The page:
When the publisher in New York was starting to work on the cover of my Civil War novel A Distant Flame in 2004, I had one demand: it must not show the confederate battle flag anywhere. I was adamant about this. My state of Georgia had recently done the right thing and removed that shameful, racist emblem from our state flag, and I wasn't about to have it on my book, which is about Southerners who were against the South's position in the war--and there were many of them.
So what was on the cover of the first draft of the dust jacket when it came? The confederate flag. My head nearly exploded, and I was ready to cancel the contract and return my advance and say to hell with the whole thing. Fortunately, it was a mistake. My sincere caveat never got passed on to the art department, and the cover was redesigned without the flag.
The book went on to win the national Michael Shaara Prize as the best Civil War novel published in the U.S. for 2004. It is a strong argument against slavery, but, more, against white southerners who were so morally blind that they supported a war for slavery--and that's what it was. Plantation owners convinced poor people that the economy trickled down--that if the rich could only be richer, then it would make every else rise. Of course that was a lie then, as it is a lie now.
Anyone who doesn't think that flag is a ruined, racist symbol never lived in the South, watched television, or read a newspaper or magazine. The fact that its sell-by date has finally been reached in 2015 is something we can praise, if it's true.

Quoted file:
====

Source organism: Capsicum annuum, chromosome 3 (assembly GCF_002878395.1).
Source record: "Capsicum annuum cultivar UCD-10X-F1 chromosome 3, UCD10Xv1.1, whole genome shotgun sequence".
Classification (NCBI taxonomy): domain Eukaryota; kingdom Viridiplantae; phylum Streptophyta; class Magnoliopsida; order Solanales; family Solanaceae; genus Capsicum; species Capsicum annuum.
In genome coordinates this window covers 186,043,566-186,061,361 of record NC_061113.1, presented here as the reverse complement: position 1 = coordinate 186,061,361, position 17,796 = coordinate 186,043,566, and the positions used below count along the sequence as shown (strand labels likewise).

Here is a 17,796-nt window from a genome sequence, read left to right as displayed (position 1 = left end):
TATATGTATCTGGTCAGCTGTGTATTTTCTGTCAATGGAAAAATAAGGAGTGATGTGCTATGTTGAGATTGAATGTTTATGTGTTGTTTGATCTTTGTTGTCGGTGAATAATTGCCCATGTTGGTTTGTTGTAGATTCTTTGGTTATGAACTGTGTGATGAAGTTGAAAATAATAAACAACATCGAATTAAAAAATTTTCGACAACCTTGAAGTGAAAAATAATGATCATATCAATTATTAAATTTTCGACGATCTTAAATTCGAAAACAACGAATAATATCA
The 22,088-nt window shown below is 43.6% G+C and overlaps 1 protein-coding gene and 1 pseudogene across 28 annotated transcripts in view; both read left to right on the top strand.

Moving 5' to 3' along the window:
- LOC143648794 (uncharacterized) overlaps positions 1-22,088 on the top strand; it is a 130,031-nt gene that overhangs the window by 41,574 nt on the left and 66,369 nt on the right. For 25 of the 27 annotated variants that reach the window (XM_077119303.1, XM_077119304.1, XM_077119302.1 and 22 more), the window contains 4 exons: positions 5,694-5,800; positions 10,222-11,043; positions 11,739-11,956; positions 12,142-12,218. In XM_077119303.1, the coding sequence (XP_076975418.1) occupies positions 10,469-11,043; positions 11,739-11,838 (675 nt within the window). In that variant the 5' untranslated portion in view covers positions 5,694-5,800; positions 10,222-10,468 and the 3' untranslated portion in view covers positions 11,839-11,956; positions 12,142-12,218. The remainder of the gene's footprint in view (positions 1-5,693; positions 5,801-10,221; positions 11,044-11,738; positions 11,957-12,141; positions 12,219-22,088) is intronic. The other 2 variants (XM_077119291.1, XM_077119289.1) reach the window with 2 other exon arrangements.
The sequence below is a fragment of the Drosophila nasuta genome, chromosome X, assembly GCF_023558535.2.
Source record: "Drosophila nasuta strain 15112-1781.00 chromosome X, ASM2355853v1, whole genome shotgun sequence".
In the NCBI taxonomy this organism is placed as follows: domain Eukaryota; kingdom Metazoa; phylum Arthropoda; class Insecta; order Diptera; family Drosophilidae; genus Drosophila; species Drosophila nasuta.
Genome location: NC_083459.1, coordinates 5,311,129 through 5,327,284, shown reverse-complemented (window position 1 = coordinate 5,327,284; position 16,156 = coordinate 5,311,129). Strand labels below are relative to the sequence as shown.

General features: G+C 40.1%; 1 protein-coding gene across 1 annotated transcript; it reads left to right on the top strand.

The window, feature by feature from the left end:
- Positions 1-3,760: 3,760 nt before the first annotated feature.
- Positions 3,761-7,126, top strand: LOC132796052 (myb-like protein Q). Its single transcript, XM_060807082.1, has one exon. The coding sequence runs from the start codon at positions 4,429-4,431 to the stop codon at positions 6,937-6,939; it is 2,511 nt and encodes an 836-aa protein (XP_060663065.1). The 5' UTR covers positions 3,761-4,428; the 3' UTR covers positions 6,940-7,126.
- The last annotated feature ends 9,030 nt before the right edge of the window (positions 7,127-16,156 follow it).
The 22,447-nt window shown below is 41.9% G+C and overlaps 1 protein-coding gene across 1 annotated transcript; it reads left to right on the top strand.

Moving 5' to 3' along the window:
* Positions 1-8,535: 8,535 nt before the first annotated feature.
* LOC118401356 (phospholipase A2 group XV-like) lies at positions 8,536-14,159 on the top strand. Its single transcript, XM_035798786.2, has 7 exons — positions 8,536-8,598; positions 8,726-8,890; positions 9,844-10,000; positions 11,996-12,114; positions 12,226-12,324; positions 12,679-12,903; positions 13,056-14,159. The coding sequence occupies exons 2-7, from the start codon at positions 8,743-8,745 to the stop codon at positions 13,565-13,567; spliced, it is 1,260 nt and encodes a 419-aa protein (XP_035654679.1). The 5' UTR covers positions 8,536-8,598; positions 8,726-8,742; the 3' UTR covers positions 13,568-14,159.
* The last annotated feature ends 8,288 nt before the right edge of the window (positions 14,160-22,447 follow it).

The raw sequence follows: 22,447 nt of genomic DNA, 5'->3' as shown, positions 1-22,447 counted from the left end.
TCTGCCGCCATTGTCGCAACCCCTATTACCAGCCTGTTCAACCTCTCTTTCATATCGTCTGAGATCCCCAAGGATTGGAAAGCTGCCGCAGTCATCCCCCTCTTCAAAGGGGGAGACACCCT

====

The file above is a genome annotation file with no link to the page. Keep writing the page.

The shame here is that we've known this forever, and good, decent people haven't stood up and done the right thing, perhaps because they were afraid or busy doing something else. But we need to do this together, say out loud that racism is wrong, and its emblems cannot stand. Of course South Carolina should take the flag off the grounds of the Capitol (a place I've visited many times). Of course Wal-Mart and Ebay and other retails should top selling things with that flag on them.
We should be selling love, not hatred; peace, not war. I wrote A Distant Flame as an homage to the Civil Rights movement, a way to point out that people with good hearts can't be silent in the face of catastrophic darkness.
With the shootings at the church in Charleston, we have looked into the darkness. I've been to that church, been inside of it. And it's time to say enough is enough.
I'm a writer, and I try to stay away from political pronouncements in public because I want to be known for my books, not my positions on issues of the day. Who cares what I think? But this is too important to stay quiet.
We need to make this happen, here, now. It is the best chance we will ever have to let the true healing begin.